Stolen Fossilised Cretaceous Tree Trunk Returned 35 Years Later

A 120-million-year-old tree fossil has been returned by a repentant person more than 35 years after it was stolen.

The remains of the ancient conifer was originally found by Felix Saez Arnedoa, a shepherd, in the village of Igea, La Rioja, Spain, in 1985.

They found a tree trunk about 36 feet long. It had been dragged by a river and was eventually buried in the area where it was found.

For a year after its discovery, the tree was often vandalized by people trying to take a piece, leaving the trunk a mere 19.6 inches in length, with a chunk missing from the middle. Finally, a fence was erected to protect it.

Vandalism to the tree hit the headlines after Garcia condemned the damage during a local radio program. She said someone who heard her interview decided to return a stolen piece of the fossil.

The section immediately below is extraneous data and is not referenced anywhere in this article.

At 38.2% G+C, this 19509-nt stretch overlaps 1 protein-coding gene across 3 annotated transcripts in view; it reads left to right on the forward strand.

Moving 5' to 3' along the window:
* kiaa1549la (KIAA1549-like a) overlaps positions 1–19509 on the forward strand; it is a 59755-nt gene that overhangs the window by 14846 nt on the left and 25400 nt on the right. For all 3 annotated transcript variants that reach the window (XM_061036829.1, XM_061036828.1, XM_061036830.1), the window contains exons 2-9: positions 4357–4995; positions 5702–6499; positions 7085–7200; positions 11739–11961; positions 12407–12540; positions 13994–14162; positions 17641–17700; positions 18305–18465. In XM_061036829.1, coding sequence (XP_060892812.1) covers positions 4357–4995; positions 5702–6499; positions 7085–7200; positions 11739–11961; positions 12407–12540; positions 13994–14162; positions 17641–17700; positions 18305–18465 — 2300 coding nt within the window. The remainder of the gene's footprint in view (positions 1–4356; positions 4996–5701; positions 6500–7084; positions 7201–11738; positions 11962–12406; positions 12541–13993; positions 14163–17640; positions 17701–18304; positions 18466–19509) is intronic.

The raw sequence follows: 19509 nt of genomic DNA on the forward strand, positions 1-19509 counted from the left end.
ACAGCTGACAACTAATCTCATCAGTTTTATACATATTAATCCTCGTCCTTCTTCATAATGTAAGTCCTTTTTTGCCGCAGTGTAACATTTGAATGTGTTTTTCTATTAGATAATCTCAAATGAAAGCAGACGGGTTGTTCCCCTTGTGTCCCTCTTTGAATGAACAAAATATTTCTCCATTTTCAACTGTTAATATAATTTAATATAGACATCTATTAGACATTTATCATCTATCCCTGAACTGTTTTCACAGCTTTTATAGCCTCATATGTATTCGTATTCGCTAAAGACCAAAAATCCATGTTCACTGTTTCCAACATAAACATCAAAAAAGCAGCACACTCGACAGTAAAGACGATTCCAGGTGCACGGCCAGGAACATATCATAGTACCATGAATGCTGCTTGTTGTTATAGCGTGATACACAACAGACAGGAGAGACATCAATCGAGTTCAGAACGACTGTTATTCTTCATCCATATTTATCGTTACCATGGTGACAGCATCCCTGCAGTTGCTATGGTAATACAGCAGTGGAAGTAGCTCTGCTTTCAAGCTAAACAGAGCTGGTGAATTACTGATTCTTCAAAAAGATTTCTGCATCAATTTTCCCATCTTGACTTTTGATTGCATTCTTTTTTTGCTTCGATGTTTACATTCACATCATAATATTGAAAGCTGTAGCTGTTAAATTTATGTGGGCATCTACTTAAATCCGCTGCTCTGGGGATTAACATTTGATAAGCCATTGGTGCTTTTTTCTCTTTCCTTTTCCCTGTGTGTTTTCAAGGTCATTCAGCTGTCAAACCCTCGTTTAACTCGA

The person, whose name wasn’t revealed, sent her a piece of bark back in a small box. A letter explained it had been taken 35 years ago.

In the letter, the person said: “The 35 years that have passed in our lives means only two minutes for this fossilized tree in comparison to us.”

After the delivery of the first two remains, a woman called the center and said her father had taken a piece many years ago, and she would give it back.

A fossilised tree, also known as petrified wood, is created when the original plant material is covered by sediment and does not decay, due to a lack of oxygen.